I’m not saying we shouldn’t explore every avenue to alternative energy. We SHOULD explore EVERY avenue and also consider the impact of it on ourselves and the rest of the world.

Wonder if you can turn kudzu into biodiesel?

Tuesday, April 15, 2008

Witnesses called in case of Gas v. Diesel

Your honor, we would like to see the case of Gasoline v. Diesel resolved.

It seems that a number of major media, when reporting about various trucker protests in recent days and weeks, said truckers were protesting over “gas prices.”

Many truckers own personal vehicles fueled by gasoline, but I would argue that the protests were not about gas but concerned the price of diesel fuel.

Although both fuels burn in combustion engines to produce driving power, their physical properties differ. They are certainly not interchangeable and, at this period in history, differ greatly in price.

Overall, the media did an excellent job in covering the issues facing today’s truckers. They were fair and got to the real issues about a demographic struggling with increasing costs.

However, we see no need to merely lump everything together as “gas” in the news. The average consumer should be aware of the differences by now.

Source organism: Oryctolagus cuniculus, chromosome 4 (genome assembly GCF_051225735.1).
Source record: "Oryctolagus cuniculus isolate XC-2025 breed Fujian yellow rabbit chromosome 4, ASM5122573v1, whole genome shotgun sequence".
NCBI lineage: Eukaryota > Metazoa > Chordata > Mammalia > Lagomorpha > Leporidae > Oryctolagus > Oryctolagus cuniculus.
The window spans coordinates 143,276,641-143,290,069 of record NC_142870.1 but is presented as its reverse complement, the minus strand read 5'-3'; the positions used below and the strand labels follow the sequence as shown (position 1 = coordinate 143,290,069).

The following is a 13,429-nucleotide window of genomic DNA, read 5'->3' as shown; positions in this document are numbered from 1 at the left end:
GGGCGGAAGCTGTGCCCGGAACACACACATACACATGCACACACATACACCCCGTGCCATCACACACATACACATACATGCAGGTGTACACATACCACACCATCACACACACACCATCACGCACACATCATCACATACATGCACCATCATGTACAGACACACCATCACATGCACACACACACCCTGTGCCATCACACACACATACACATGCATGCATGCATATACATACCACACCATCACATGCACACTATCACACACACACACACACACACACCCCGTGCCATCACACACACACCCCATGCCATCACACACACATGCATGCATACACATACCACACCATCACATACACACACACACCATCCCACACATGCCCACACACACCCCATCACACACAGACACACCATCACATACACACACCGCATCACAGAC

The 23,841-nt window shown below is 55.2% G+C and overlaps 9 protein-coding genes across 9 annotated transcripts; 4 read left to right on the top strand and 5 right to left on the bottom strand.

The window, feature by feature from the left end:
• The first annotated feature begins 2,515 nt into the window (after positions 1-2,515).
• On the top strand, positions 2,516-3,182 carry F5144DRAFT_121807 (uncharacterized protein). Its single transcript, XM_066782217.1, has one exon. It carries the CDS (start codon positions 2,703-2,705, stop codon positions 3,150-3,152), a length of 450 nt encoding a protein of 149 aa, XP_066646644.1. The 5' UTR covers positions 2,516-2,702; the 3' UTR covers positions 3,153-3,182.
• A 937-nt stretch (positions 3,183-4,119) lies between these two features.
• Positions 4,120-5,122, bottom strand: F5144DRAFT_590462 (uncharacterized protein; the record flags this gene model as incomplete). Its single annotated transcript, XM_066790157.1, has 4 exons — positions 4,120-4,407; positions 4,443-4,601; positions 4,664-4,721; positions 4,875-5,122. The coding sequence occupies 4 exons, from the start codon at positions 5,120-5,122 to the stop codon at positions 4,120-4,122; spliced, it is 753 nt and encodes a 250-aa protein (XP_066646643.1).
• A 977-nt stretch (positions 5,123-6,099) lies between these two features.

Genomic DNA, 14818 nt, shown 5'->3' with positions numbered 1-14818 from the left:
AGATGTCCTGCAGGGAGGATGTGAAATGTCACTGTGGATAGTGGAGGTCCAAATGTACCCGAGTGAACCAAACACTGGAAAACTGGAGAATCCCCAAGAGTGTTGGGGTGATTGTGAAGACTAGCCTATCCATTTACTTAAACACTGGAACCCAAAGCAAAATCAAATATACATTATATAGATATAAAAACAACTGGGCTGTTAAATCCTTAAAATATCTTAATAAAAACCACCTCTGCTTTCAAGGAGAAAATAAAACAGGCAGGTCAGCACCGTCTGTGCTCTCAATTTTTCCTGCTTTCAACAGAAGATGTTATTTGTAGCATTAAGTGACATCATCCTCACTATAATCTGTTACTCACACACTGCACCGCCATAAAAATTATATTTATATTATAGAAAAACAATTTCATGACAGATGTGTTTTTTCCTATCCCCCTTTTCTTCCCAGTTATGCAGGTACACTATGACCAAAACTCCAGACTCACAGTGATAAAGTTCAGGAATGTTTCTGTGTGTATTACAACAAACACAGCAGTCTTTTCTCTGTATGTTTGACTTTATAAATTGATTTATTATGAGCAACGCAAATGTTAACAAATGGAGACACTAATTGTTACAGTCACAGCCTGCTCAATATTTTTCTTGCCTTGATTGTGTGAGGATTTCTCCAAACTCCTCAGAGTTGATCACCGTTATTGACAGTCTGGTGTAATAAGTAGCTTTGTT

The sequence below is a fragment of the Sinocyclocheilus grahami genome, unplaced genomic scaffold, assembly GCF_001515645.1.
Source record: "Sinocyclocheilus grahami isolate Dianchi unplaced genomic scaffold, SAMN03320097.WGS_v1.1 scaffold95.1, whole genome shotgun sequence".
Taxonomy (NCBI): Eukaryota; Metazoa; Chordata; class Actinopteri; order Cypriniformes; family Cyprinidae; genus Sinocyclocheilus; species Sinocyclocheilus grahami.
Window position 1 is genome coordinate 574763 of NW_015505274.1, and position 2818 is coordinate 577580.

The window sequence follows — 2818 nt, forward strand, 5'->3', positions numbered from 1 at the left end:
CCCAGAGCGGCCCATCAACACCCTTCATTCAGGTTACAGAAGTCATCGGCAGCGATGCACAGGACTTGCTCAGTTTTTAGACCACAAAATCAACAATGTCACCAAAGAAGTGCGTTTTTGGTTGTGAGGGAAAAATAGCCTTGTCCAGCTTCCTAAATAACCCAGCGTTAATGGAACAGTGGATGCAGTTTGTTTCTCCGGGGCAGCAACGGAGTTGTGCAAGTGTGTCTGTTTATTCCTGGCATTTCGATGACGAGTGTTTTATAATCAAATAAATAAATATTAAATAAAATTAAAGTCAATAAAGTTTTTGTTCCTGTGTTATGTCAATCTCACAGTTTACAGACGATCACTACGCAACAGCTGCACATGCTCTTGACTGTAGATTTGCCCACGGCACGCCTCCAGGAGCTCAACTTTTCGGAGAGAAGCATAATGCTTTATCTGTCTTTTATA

Please rule once and for all and set the precedent. Thank you.

Monday, April 14, 2008

McCain breaks ranks on filling the SPR

Another U.S. senator has come out against buying up more and more oil for our emergency store while prices are so high.

This time, it’s from the other side of the aisle and you might call him a guy with some standing these days. Sen. John McCain addressed the economy last week in a speech before a small-business roundtable in New York.

The most important item in my opinion was his comment on adding oil to the Strategic Petroleum Reserve. McCain said there was an adequate supply in the SPR and it was time to “suspend purchases.”

This breaks with the policy of the Bush administration, which wants to keep buying sweet light crude and storing it underground. This course of action might give us a massive stash of oil in case of emergency, but right now it’s simply forcing the price of oil higher.